8. These studies claim that they are omega 6 fats are perfectly healthy. Has anyone looked into this?

    • Ah, they were looking for inflammatory markers, not for inflammation.

      Another think is that we have clinical studies that show increased death rates with high omega 6 intake. Perhaps it’s something else in or out of the high PUFA oils? Perhaps the removal of the essential fatty acids?

  9. Can I drink milk on PhD?

    • Yes, but it’s not encouraged. We recommend fatty (butter) or fermented (yogurt, sour cream) dairy ahead of milk.

      • Hi Paul,

        I’m curious what you feel are the primary concerns with regular milk consumption, if it is well tolerated?

        I have access to local 100% grass-fed, organic HTST pasteurized milk which would be another source of calcium, low-iron vitamin A, and vitamin D.

        I didn’t find the concerns addressed in the book, although there is the below highly positive reference to Okinawan centenarians as well the Ikarian centenarians who drink goat milk.

        Jaminet, Paul; Jaminet, Shou-Ching (2012-12-11). Perfect Health Diet (Kindle Locations 4507-4508). Simon & Schuster, Inc.. Kindle Edition. :

        Centenarians had the highest intake of milk, meat, fish, eggs, fat, and oils. 4

        4. Shibata, H. et al., “Nutrition for the Japanese elderly,” Nutrition and Health 8, nos. 2– 3 (1992): 165– 75,

        • If you have access to good quality milk then go for it. We’re mainly concerned with the issue of quality (eg up to 20% of dairy cows have mastitis) and secondarily with poor digestion of casein from homogenized and pasteurized milk. Fatty dairy has less casein and less pus/cytokines; fermented dairy has all the bad stuff pre-digested. It is not that milk is bad, but you can get nearly all the good stuff in fatty or fermented dairy.

  10. Hi Paul,

    I’m reading the Perfect Health Diet and so far it seems great!

    I jumped ahead to some of the toxic food sections and I have a question about Legumes-in the book you reference the toxins of kidney beans, soy beans, fava beans, peanuts and alfalfa sprouts but I’m wondering about garbanzo beans, black beans and pinto/refried beans. I LOVE good hummus, black bean and sweet potato burritos and the tasty refrieds at Chipotle!

    Do I need to stop eating those to eliminate harmful toxins??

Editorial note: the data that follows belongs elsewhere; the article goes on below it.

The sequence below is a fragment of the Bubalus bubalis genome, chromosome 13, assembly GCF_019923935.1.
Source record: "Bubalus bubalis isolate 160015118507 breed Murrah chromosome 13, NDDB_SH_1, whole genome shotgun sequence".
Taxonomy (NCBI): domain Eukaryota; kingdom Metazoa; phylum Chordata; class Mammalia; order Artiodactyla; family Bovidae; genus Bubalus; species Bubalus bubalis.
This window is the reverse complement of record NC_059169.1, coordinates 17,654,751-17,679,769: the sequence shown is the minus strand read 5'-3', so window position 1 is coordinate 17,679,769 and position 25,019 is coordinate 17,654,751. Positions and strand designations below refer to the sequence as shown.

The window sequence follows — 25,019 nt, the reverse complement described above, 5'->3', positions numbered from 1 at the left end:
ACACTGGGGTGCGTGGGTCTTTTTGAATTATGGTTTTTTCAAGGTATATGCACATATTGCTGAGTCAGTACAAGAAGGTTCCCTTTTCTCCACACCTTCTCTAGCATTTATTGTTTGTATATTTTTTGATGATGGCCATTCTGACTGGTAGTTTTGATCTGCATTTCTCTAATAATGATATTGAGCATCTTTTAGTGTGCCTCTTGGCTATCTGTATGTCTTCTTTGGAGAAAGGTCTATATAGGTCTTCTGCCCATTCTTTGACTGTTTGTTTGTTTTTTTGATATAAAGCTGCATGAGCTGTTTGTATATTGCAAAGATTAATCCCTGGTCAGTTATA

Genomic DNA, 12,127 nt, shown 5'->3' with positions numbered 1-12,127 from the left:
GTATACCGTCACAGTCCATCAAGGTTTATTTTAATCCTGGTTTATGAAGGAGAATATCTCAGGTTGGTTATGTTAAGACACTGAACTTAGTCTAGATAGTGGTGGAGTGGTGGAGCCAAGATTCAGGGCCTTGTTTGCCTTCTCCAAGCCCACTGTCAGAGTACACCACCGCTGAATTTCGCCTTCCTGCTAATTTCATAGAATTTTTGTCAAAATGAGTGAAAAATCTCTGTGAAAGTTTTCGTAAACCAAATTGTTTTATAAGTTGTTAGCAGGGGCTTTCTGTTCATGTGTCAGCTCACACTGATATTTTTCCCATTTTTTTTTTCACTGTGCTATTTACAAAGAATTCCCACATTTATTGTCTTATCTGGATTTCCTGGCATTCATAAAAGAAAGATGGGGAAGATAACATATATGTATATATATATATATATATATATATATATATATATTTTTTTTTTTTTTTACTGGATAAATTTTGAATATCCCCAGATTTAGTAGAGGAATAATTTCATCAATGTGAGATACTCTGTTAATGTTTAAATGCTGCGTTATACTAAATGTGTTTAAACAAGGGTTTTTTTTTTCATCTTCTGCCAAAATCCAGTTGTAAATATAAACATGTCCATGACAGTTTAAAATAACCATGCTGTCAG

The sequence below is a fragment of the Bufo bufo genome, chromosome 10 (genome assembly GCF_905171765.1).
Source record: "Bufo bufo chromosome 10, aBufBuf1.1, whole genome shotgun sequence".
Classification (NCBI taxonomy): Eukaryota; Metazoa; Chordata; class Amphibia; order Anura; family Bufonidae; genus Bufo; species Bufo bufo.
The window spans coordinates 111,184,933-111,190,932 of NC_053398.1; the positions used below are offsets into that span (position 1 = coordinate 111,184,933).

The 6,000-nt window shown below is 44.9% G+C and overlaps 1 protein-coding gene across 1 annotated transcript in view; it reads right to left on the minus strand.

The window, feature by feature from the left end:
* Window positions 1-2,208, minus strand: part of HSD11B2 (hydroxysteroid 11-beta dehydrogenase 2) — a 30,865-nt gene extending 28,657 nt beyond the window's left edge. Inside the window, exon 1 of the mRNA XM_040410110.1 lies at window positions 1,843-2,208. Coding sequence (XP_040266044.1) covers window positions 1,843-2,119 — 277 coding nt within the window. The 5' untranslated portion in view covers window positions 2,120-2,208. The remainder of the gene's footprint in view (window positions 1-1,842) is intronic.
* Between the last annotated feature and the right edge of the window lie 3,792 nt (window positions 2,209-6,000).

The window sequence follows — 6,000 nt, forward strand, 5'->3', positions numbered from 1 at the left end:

Also, I’m curious about a lot of the follow up questions Ben Greenfield addressed in the comments section after his recent podcast interview with you-if there is a better forum to field questions, please let me know, but otherwise can you answer the following:

    Ben said-“I had about 10 questions I didn’t even get to! Including:
    17. You say that there are risks of having too many gut bacteria. Why?
    18. You caution against consumption of alcohol on days when you consume salmon and sardines. Why?
    19. You caution against use of fish oil capsules. Why?
    20. One of the principles in your book is to avoid plants that are traditionally eaten by mammals. Why?
    21. You talk about gluten in wheat, which most of us know is dangerous, but you also mentioned opiods. Why?
    22. Which starch plants can be rendered safer by cooking?
    23. You aren’t a fan of pork. Why not?
    24. You talk about dangers of Vitamin D deficiency, but also don’t necessarily endorse high-dose Vitamin D supplementation. Why not?
    25. Why don’t you recommend supplementing with calcium?
    26. You also don’t seem to be a fan of iron supplementation. Why not?
    27. What kind of magnesium do you recommend?
    28. You recommend iodine? Why, and how much?

    Thanks Paul!!

    Andy Eastman

    • Well, I hope Ben also mentions that Paul has addressed all those questions on the blog or in the book.

    • Hi Andy,

      Ben generated those questions by reading our book, so if you keep reading you will get all of those questions answered.

      Most beans can be made fairly safe by soaking and thorough cooking. I have no idea how industrial food companies prepare hummus or how Chipotle prepares beans.

  11. Around the Web: Palm Sunday Edition | Perfect Health Diet - pingback on March 24, 2013 at 2:48 pm
  12. My kids love beans so I soak them over night and cook with khombu